A Walk to Remember | The Daily Star
12:00 AM, September 12, 2014 / LAST MODIFIED: 01:53 AM, March 08, 2015

A Walk to Remember

A Walk to Remember

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Photo: Munem Wasif
Photo: Munem Wasif

Reetu Sattar, a seasoned theatre artiste and director, has recently done a number of off-beat theatrical performances. Be it her directorial project “Dog, Woman, Man” or a protest against erecting walls around the parliament, she likes standing out. For Drik's fundraising exhibition “Appeal For Gaza” (that runs till October 31), Reetu did an elaborate performance titled “A Bird of Stone”.
 
 

How did you conceive and develop the concept of “A Bird of Stone”?
The way ethnic cleansing is going on in Gaza strip sunk my heart every day, and I felt helpless. It has now become a 65-year-old scar, and the US has played a big part in it. So the first thing that came to my mind was a walk…a walk from the US embassy to Drik Gallery in Dhanmandi. I tied two half-kilo stones in each foot. My costume idea came from Buddhist monks. That's why I used a singing bowl to spread the single humming of togetherness. I had a piece made with a little stone and a white feather, which I named 'Peace Treaty String'; I hung it on roadside trees, barb wires and boundaries of any sorts. My second idea was I wanted my closest people to dedicate one of their favourite or memorable things -- to remember the deaths and the injustice happening right before our eyes in Gaza, which I sacrificed as part of my performance at Drik.

How did you prepare for it?
In any performance, the most important thing is to concentrate. For “A Bird of Stone”, my usual preparation schedule (that we follow for theatre) was not satisfactory. But for mental preparation, I meditated. Before any performance, logistics is another crucial part of preparation. The white feathers and little stones were not easy to collect. Part of my performance was collecting special personal items from my closest ones. Although some preparation was done at the last minute, I was all set before the scheduled start.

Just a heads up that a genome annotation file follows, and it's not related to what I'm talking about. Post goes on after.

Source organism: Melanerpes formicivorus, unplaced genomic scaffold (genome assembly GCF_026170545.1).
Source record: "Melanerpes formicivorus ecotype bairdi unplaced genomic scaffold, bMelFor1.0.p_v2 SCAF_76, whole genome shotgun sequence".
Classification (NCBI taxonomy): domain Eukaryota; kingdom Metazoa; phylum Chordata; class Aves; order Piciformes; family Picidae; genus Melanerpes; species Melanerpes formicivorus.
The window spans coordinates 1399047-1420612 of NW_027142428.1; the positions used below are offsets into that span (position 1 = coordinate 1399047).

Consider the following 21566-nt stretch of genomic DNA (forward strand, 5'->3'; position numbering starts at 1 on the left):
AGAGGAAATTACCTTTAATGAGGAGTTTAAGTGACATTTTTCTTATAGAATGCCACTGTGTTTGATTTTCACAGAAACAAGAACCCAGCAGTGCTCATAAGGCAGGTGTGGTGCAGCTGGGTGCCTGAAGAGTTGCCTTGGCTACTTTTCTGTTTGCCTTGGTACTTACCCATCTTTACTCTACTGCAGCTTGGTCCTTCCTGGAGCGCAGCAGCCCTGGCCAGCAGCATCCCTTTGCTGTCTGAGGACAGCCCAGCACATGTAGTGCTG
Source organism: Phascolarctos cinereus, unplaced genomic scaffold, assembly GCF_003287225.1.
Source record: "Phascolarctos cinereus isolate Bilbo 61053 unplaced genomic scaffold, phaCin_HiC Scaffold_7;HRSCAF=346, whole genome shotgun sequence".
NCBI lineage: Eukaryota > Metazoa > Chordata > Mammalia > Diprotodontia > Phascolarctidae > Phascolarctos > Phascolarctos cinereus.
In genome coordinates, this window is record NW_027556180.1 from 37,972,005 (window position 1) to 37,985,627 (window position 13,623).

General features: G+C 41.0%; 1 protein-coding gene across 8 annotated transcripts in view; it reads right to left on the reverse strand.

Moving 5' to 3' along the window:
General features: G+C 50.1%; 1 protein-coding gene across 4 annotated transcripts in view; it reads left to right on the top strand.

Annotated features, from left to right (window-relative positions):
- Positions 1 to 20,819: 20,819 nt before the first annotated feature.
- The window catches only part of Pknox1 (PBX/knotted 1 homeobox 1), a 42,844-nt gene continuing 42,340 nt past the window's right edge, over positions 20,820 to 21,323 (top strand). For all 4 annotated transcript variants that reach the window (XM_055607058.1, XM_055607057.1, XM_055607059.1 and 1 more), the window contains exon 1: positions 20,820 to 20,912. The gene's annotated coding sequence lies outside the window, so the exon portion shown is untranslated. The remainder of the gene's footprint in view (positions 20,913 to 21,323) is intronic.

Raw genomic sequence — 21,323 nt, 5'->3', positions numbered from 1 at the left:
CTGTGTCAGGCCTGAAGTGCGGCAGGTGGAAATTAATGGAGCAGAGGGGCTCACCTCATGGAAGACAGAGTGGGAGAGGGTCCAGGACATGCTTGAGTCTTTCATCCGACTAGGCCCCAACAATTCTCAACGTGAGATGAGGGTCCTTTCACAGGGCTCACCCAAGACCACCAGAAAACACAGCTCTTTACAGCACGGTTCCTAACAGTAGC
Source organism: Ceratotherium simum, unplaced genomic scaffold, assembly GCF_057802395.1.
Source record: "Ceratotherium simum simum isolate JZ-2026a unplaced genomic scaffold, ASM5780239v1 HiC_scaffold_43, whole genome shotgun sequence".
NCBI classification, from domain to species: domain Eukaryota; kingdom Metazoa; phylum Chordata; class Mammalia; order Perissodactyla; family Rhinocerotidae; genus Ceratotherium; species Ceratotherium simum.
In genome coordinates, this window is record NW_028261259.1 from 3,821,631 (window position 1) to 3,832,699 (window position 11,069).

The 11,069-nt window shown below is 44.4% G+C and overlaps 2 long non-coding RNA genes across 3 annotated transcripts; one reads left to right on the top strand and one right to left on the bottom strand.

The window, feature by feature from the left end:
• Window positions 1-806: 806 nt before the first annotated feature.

Photo: Munem Wasif
Photo: Munem Wasif

Share with us your experience of the performance. How did your audience take it?
I started the walk at 1pm from Baridhara US Embassy. The singing bowl was making a hum but it was drowned out by street honking. The US embassy security guards realised that something was happening, but they let me do my walk, and bind my 'peace treaty string' without any fuss. From Baridhara to Gulshan 1, I felt people were vocal, wanted to know what was going on, and tried to talk to me. As planned, I explained my cause at three points during the walk. People were very touched; more importantly, nobody thought it was ludicrous. One pedestrian instantly gave me his personal possession:  his daughter's picture kept in the wallet. Hatirjheel was more meditative. After Hatirjheel, the Tejgaon part was the toughest for walking. The vagrants thought I might be some kind of a holy woman. The remaining part of my journey was alright. My walk for Gaza became memorable for my loved ones. I had asked them to dedicate one of their most favourite or memorable things. For the cause, the way they dedicated their child's clothes, a daughter's letter to her mother, their own hair, and a family heirloom – was overwhelming.

What impact did you want to achieve through it, and how much of it do you think you've achieved?
I dedicated my walk to the innocent lives lost in the lust of power from generations after generations. I didn't know how else to express my helplessness in this critical point of time, and at a point, I felt numb. So this numbness, this forgetting or crowding of memory made me do 'A bird of Stone'. I wanted to remember the feeling of agony the lives faced, and I told my favourite people to dedicate something to the memories of those people. I am ever so thankful to Topu, Seuty, Rubayat, Munmun, Wasif, Nupur apa, Masum bhai, Khaled bhai, Shulekha'di, Lima apa, Shahidul, Lipi apa and Mahbub bhai, Reza bhai and the two persons from street who dedicated their valuable memories for the performance. A note of my experience posted on Facebook has been shared hundreds of times, and there are comments on it from so many people I don't know. As an artiste, we often feel helpless. What more can we do but dedicate some of our thoughts or time or sympathy? I just wanted to remember the people in agony.

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